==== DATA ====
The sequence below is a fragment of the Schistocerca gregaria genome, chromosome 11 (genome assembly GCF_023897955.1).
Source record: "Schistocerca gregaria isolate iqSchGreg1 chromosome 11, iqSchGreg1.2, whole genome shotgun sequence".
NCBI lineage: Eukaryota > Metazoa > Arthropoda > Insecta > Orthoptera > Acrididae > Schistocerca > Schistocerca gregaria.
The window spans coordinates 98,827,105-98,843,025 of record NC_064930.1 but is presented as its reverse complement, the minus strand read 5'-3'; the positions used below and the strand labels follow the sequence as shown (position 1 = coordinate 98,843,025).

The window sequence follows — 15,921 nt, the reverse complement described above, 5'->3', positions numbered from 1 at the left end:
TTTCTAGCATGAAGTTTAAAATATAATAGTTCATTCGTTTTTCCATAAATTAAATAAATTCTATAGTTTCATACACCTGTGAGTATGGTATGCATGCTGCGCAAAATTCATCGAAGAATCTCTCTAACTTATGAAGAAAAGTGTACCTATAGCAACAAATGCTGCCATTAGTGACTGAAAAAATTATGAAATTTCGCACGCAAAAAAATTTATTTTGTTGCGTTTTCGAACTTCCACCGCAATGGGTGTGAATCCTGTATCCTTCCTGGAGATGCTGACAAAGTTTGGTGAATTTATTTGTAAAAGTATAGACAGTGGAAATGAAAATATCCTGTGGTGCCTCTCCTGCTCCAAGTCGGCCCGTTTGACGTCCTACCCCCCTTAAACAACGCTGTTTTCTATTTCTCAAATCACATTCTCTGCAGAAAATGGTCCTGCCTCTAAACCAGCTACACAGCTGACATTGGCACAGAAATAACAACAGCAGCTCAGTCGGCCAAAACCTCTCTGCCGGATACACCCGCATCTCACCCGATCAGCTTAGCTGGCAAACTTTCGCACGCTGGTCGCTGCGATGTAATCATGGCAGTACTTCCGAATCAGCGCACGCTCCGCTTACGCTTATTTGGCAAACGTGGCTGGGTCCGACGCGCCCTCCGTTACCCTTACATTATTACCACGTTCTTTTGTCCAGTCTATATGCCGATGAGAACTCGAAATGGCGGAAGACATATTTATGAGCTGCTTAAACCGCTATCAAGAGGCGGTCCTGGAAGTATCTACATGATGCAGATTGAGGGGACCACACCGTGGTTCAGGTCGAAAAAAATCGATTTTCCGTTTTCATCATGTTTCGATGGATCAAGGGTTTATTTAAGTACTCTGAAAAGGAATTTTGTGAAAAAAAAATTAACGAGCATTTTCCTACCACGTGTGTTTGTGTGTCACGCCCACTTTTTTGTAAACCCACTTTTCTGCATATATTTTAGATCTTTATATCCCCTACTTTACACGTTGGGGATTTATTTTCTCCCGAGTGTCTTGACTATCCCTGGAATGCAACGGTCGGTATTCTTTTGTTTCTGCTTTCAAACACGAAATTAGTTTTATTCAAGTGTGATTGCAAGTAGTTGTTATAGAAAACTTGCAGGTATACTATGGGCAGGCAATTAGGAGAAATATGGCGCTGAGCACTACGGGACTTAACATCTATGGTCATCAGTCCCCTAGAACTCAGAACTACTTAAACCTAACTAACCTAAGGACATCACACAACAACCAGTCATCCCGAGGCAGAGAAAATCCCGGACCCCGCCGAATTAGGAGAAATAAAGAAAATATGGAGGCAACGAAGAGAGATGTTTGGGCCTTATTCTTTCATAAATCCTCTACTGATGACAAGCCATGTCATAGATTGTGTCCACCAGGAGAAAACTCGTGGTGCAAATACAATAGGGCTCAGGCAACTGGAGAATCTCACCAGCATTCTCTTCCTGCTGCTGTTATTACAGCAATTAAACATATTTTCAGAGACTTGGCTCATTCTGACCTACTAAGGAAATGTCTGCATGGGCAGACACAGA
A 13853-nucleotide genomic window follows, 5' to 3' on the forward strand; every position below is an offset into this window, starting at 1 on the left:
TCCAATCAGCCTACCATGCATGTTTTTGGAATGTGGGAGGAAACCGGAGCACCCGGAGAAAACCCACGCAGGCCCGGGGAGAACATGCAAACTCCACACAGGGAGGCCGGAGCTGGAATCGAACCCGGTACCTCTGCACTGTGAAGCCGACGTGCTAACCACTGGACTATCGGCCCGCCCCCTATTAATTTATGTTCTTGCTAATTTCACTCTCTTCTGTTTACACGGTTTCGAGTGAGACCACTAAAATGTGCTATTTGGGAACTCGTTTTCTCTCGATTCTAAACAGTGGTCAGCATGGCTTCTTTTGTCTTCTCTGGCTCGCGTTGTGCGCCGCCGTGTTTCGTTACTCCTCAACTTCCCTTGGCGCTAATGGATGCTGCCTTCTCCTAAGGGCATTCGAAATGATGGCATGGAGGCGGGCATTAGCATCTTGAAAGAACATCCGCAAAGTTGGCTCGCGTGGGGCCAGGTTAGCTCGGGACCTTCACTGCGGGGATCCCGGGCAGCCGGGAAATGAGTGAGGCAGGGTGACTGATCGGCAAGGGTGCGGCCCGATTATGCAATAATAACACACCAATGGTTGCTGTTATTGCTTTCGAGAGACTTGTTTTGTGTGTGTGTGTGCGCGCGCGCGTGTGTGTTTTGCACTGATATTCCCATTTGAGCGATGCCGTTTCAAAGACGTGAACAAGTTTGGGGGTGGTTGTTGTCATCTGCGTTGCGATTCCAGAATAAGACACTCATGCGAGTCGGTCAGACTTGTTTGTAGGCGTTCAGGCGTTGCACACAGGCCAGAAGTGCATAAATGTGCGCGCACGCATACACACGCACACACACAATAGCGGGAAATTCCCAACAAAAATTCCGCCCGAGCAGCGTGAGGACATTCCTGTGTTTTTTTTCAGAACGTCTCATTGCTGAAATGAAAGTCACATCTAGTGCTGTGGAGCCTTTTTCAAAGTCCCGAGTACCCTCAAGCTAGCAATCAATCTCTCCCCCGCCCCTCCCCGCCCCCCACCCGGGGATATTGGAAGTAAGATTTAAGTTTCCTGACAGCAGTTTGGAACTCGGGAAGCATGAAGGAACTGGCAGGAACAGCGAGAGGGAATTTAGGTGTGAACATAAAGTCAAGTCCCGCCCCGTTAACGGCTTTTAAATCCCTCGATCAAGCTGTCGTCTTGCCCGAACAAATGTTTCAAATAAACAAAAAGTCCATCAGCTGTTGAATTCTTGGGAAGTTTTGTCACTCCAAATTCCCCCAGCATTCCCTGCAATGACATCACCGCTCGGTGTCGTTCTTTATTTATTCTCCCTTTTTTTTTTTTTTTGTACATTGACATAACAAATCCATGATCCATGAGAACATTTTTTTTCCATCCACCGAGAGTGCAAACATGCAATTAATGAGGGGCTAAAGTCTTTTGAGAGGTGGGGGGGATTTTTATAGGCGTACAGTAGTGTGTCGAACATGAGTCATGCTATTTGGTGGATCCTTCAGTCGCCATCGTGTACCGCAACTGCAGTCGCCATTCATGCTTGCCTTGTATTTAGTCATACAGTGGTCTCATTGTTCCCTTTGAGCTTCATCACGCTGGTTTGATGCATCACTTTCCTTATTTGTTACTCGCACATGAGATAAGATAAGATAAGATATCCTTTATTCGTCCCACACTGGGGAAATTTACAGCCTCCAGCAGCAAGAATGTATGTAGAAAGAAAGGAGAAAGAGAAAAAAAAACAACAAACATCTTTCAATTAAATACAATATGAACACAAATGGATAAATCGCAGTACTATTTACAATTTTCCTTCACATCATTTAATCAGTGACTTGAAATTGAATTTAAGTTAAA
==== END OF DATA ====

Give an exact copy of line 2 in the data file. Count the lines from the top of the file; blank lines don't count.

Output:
Source record: "Schistocerca gregaria isolate iqSchGreg1 chromosome 11, iqSchGreg1.2, whole genome shotgun sequence".